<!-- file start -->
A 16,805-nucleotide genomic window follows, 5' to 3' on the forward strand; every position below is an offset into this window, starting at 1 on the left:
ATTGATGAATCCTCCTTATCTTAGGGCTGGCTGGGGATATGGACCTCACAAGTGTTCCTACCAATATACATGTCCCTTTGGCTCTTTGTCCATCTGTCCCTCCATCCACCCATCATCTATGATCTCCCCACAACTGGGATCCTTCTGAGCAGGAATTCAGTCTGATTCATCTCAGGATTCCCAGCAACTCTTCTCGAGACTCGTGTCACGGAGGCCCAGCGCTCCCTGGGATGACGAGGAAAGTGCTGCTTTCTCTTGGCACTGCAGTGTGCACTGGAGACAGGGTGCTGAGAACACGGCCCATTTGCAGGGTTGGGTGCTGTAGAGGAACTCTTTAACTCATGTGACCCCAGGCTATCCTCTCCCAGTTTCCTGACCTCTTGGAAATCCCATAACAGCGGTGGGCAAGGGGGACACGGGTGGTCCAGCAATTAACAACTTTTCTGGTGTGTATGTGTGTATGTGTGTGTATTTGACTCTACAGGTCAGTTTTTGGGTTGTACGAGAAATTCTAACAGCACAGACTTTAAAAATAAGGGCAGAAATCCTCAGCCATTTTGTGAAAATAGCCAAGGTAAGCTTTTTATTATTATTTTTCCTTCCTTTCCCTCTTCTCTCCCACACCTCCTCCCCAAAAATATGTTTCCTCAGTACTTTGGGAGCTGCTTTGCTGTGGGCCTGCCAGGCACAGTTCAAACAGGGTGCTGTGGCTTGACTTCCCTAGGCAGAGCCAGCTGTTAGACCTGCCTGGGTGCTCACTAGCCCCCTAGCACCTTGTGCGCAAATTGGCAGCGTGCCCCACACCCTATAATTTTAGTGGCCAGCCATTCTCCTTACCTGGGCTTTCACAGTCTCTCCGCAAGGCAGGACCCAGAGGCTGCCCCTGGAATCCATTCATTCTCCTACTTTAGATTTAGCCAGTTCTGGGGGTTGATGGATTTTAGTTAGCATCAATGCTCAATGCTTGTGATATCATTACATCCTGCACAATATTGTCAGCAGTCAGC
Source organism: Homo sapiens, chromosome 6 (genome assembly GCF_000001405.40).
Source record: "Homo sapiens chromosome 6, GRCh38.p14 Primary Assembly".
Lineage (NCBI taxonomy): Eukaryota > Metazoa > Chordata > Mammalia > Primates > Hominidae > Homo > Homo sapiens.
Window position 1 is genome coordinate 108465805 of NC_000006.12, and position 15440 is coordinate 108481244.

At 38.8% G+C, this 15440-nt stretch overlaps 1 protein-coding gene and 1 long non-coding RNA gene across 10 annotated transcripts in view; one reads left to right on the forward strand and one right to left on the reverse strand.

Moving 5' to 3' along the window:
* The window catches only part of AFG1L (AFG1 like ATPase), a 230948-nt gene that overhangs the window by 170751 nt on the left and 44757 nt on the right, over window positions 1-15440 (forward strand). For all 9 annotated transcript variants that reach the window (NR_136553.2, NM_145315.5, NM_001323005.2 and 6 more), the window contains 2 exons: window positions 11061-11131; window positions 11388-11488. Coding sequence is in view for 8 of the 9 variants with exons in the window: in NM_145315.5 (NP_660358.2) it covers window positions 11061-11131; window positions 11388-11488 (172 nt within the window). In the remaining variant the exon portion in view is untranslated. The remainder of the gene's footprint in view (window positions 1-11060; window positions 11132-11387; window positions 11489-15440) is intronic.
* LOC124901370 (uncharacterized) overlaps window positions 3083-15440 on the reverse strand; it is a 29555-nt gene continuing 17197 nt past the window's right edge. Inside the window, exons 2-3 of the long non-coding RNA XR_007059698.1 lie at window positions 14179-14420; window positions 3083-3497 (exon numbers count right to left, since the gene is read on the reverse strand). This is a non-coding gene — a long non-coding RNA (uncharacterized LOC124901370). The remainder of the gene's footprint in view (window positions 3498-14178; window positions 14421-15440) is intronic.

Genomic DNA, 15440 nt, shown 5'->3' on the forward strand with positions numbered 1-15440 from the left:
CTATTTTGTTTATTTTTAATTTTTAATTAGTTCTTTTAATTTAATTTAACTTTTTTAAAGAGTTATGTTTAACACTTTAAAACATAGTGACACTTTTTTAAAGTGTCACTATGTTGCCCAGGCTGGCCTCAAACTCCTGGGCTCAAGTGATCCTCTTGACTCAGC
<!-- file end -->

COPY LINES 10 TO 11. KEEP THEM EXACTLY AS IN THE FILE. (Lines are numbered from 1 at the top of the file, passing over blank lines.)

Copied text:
* LOC124901370 (uncharacterized) overlaps window positions 3083-15440 on the reverse strand; it is a 29555-nt gene continuing 17197 nt past the window's right edge. Inside the window, exons 2-3 of the long non-coding RNA XR_007059698.1 lie at window positions 14179-14420; window positions 3083-3497 (exon numbers count right to left, since the gene is read on the reverse strand). This is a non-coding gene — a long non-coding RNA (uncharacterized LOC124901370). The remainder of the gene's footprint in view (window positions 3498-14178; window positions 14421-15440) is intronic.

Genomic DNA, 15440 nt, shown 5'->3' on the forward strand with positions numbered 1-15440 from the left: